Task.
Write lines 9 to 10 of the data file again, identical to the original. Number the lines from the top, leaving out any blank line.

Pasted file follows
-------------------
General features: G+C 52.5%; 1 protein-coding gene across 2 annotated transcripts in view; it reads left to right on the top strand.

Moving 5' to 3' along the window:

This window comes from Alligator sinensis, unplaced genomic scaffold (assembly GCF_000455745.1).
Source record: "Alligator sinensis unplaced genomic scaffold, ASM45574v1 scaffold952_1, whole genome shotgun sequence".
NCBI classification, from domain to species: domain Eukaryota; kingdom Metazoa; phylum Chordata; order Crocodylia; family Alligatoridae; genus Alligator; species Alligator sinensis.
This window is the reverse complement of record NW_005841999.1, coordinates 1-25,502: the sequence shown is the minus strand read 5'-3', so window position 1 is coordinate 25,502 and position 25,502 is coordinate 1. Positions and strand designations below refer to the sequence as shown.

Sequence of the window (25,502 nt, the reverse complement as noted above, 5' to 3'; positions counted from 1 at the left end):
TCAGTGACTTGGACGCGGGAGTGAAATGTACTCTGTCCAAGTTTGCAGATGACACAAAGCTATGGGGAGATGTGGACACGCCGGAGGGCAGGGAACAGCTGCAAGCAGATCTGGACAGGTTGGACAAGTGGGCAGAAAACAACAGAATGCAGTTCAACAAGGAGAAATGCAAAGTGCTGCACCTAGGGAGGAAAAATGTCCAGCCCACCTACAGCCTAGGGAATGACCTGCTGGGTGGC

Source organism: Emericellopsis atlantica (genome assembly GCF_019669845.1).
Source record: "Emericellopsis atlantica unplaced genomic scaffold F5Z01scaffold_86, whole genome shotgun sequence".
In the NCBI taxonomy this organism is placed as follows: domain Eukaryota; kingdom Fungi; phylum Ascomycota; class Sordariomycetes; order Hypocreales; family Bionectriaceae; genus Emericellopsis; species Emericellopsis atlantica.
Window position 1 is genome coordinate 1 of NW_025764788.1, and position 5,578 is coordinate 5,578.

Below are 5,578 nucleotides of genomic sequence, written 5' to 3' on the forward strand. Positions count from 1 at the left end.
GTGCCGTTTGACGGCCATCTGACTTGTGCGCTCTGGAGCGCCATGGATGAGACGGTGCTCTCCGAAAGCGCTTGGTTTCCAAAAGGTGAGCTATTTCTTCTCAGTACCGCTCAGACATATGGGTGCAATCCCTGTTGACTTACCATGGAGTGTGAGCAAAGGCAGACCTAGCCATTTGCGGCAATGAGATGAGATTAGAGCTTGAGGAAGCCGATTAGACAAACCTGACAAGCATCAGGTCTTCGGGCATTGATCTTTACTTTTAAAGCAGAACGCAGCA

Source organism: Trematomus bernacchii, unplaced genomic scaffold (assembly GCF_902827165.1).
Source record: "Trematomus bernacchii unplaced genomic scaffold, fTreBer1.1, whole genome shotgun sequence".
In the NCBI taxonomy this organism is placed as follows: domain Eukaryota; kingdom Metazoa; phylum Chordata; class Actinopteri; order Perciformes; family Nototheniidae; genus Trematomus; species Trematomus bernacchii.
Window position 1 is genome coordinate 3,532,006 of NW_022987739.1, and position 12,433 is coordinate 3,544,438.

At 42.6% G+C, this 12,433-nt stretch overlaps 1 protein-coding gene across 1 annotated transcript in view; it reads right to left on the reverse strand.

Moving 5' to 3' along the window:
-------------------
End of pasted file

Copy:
Source organism: Emericellopsis atlantica (genome assembly GCF_019669845.1).
Source record: "Emericellopsis atlantica unplaced genomic scaffold F5Z01scaffold_86, whole genome shotgun sequence".